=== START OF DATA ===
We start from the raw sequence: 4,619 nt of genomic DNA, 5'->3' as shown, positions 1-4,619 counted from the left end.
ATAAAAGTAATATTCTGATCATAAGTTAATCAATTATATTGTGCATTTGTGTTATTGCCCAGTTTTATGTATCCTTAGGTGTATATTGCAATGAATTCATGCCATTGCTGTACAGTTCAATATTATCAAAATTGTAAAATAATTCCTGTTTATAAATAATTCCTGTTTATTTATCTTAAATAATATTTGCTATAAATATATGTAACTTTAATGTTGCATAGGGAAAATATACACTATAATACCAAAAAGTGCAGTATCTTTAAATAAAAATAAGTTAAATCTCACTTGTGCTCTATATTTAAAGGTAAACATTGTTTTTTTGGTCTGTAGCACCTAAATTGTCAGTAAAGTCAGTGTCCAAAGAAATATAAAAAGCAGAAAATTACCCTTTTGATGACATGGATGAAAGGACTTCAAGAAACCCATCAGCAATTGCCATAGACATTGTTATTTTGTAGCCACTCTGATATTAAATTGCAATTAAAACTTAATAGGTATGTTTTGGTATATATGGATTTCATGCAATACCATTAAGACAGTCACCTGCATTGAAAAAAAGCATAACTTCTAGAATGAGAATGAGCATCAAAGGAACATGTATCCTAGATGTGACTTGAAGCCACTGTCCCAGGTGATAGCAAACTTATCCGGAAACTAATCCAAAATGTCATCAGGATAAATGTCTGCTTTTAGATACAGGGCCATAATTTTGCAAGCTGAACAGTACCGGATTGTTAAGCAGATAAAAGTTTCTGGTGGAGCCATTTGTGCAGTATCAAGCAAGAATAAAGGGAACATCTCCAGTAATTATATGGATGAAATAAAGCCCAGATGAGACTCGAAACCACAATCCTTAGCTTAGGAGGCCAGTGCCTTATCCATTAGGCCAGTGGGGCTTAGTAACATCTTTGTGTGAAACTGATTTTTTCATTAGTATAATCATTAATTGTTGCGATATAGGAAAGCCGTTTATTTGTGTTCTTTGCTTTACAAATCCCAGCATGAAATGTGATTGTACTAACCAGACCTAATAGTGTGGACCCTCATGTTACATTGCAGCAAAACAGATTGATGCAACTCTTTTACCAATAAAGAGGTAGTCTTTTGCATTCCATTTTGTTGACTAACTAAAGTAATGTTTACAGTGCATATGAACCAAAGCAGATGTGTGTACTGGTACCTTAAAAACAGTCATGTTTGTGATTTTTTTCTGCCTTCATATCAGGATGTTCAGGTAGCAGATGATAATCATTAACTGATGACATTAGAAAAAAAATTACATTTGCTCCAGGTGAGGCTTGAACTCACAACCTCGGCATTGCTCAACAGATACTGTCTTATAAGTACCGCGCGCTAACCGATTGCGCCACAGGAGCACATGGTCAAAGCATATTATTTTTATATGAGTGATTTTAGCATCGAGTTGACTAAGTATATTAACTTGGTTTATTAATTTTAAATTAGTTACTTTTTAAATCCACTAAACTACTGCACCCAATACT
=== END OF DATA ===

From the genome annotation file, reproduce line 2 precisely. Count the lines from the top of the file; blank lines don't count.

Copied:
ATAAAAGTAATATTCTGATCATAAGTTAATCAATTATATTGTGCATTTGTGTTATTGCCCAGTTTTATGTATCCTTAGGTGTATATTGCAATGAATTCATGCCATTGCTGTACAGTTCAATATTATCAAAATTGTAAAATAATTCCTGTTTATAAATAATTCCTGTTTATTTATCTTAAATAATATTTGCTATAAATATATGTAACTTTAATGTTGCATAGGGAAAATATACACTATAATACCAAAAAGTGCAGTATCTTTAAATAAAAATAAGTTAAATCTCACTTGTGCTCTATATTTAAAGGTAAACATTGTTTTTTTGGTCTGTAGCACCTAAATTGTCAGTAAAGTCAGTGTCCAAAGAAATATAAAAAGCAGAAAATTACCCTTTTGATGACATGGATGAAAGGACTTCAAGAAACCCATCAGCAATTGCCATAGACATTGTTATTTTGTAGCCACTCTGATATTAAATTGCAATTAAAACTTAATAGGTATGTTTTGGTATATATGGATTTCATGCAATACCATTAAGACAGTCACCTGCATTGAAAAAAAGCATAACTTCTAGAATGAGAATGAGCATCAAAGGAACATGTATCCTAGATGTGACTTGAAGCCACTGTCCCAGGTGATAGCAAACTTATCCGGAAACTAATCCAAAATGTCATCAGGATAAATGTCTGCTTTTAGATACAGGGCCATAATTTTGCAAGCTGAACAGTACCGGATTGTTAAGCAGATAAAAGTTTCTGGTGGAGCCATTTGTGCAGTATCAAGCAAGAATAAAGGGAACATCTCCAGTAATTATATGGATGAAATAAAGCCCAGATGAGACTCGAAACCACAATCCTTAGCTTAGGAGGCCAGTGCCTTATCCATTAGGCCAGTGGGGCTTAGTAACATCTTTGTGTGAAACTGATTTTTTCATTAGTATAATCATTAATTGTTGCGATATAGGAAAGCCGTTTATTTGTGTTCTTTGCTTTACAAATCCCAGCATGAAATGTGATTGTACTAACCAGACCTAATAGTGTGGACCCTCATGTTACATTGCAGCAAAACAGATTGATGCAACTCTTTTACCAATAAAGAGGTAGTCTTTTGCATTCCATTTTGTTGACTAACTAAAGTAATGTTTACAGTGCATATGAACCAAAGCAGATGTGTGTACTGGTACCTTAAAAACAGTCATGTTTGTGATTTTTTTCTGCCTTCATATCAGGATGTTCAGGTAGCAGATGATAATCATTAACTGATGACATTAGAAAAAAAATTACATTTGCTCCAGGTGAGGCTTGAACTCACAACCTCGGCATTGCTCAACAGATACTGTCTTATAAGTACCGCGCGCTAACCGATTGCGCCACAGGAGCACATGGTCAAAGCATATTATTTTTATATGAGTGATTTTAGCATCGAGTTGACTAAGTATATTAACTTGGTTTATTAATTTTAAATTAGTTACTTTTTAAATCCACTAAACTACTGCACCCAATACT